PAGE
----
Olympic support, success for Great Britain at all-time high

The bell sounded the end of the third round and both fighters took to their corners. The audience was noticeably nervous to hear the judges announce the final result, but still bellowed with the support of a home crowd.

“And the winner, with a judges score of 14-11, is Luke Campbell of Great Britain!”

The crowd erupted in elation. Campbell threw his arms in the air, returning the crowd’s love. His job was complete;  he knew he had made his country proud.

Photo by Tim Dix
Photo by Tim Dix

This was the scene last Saturday at Excel Arena, where Campbell became one of Great Britain’s 29 gold medalists. In a Summer Olympics where hosting the games seemed exciting enough for many supporters of Team GB, they have managed to have their most successful Olympics in history.

“Really quite nothing like it in recent memory. Not football, not the Tour (de France); this has got to be the greatest moment in Britain’s athletic history,” said Oliver Perkins, of London, who had just returned from watching some of the Olympic events with his mates.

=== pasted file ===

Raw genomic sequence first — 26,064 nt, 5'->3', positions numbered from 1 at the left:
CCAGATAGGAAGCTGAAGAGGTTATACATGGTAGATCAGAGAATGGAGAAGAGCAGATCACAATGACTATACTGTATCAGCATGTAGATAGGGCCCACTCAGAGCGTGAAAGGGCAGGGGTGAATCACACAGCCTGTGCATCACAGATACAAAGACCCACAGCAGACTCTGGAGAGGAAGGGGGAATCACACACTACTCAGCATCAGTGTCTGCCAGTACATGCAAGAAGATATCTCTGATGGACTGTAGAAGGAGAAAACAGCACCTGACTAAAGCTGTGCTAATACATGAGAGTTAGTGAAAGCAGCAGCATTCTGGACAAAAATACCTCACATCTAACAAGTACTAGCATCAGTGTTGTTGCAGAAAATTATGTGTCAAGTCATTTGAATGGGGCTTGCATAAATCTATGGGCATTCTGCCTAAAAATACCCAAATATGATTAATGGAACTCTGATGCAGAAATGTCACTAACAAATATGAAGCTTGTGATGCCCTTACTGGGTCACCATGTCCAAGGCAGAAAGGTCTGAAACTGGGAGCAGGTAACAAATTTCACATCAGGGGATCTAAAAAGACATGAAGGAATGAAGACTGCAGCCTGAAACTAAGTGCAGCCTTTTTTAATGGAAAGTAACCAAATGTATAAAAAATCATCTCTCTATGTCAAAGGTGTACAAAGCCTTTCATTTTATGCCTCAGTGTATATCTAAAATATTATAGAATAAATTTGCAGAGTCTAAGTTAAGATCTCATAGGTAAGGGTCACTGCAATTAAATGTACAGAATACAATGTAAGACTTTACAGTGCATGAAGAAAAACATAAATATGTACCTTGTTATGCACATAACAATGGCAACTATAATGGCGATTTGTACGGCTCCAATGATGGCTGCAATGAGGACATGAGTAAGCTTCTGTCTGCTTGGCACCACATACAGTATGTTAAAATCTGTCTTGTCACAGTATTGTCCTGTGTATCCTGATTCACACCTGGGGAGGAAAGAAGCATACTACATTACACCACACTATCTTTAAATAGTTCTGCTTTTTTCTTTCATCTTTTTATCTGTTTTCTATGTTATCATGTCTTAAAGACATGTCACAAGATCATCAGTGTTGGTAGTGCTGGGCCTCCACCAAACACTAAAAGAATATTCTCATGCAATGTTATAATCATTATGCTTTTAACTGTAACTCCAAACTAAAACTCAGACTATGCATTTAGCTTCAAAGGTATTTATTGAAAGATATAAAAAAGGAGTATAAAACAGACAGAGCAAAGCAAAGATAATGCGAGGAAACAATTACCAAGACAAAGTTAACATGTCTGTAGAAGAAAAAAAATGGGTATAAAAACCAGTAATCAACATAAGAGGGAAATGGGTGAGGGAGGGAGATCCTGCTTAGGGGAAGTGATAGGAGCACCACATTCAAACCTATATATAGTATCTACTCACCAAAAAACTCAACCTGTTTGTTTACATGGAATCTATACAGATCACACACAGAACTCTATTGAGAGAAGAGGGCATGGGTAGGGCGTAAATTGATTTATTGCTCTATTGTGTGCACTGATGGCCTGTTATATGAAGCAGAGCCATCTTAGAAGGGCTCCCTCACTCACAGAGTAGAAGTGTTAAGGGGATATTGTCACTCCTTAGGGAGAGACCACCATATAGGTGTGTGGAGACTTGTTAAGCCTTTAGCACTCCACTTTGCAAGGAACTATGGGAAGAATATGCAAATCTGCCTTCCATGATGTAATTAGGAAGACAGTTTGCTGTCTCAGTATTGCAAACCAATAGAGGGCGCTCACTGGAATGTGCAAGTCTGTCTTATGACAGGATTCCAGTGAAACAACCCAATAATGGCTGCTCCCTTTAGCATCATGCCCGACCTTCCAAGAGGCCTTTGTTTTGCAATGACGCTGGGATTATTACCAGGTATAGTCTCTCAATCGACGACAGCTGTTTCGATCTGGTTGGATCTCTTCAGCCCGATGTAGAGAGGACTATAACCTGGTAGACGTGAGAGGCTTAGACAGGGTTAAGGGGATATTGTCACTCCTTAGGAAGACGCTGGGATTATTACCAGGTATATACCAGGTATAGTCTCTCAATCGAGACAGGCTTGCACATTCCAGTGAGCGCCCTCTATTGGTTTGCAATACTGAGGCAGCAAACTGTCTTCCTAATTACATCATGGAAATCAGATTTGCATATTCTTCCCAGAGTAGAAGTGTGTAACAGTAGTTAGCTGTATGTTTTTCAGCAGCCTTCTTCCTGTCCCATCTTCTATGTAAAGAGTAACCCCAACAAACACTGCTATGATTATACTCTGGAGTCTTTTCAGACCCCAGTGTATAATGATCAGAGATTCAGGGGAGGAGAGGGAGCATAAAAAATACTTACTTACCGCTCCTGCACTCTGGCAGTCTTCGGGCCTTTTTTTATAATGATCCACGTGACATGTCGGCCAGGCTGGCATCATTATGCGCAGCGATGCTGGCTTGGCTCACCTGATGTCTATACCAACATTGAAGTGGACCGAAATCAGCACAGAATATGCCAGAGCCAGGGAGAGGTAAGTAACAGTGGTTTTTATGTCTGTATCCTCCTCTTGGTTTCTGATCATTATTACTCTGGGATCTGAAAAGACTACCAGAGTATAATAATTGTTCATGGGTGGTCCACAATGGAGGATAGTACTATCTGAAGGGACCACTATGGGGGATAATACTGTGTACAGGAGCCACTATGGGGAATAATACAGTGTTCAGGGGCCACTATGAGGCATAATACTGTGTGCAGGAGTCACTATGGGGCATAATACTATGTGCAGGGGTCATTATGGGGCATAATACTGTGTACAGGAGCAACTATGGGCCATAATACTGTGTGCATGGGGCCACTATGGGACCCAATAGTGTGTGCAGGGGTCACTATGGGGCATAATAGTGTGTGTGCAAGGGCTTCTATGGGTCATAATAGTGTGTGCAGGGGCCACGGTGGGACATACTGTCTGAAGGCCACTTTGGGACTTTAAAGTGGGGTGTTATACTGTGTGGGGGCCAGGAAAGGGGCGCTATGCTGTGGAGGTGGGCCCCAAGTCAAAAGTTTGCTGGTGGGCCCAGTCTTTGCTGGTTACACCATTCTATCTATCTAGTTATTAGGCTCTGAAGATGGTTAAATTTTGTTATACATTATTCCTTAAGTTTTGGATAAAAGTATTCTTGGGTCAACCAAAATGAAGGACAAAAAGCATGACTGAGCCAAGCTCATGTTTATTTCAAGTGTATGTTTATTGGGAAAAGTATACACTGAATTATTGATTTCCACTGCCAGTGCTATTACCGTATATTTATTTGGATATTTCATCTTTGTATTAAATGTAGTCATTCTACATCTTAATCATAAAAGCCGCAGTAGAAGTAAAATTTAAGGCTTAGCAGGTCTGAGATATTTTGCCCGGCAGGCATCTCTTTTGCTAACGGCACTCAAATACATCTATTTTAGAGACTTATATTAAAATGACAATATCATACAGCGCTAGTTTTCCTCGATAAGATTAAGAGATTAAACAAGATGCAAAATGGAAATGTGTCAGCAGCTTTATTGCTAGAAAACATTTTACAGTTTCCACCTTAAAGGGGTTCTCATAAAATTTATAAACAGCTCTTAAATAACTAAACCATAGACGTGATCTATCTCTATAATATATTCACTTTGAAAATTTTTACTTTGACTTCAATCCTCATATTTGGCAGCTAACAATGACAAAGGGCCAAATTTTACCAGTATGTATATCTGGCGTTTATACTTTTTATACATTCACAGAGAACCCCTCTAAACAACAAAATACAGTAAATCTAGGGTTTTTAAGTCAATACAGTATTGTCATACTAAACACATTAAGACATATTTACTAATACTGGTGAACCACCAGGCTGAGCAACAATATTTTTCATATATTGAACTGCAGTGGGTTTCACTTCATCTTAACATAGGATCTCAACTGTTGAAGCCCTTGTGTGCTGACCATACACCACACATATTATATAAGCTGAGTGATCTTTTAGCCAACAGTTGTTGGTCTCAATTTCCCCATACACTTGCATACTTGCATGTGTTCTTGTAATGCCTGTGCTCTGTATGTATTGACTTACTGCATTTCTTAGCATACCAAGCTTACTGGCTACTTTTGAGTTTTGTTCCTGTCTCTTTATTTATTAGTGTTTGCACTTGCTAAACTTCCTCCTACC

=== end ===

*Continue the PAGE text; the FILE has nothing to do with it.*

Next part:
After winning the Tour de France in mid July, Bradley Wiggins, affectionately known as “Wiggo,” kicked off the games by winning gold in the cycling time trial. While supporters of Team GB were ecstatic with Wiggo’s gold, they had no idea of the dominance the game’s host country would display during the rest of the Olympics.

“I never thought it would go this well for Team GB, but I must say it is brilliant we’re doing so well,” said Tom Bellack, a gamesmaker. “It really has added to the all-around success of the games.”

Talk of Wiggins being knighted by Her Royal Majesty was rumored when Scotsman, Andy Murray, won gold against arguably the greatest tennis player of all-time, Roger Federer, in the men’s tennis singles final. After Murray’s redemption of his Wimbledon final against Federer, the dominoes began to fall.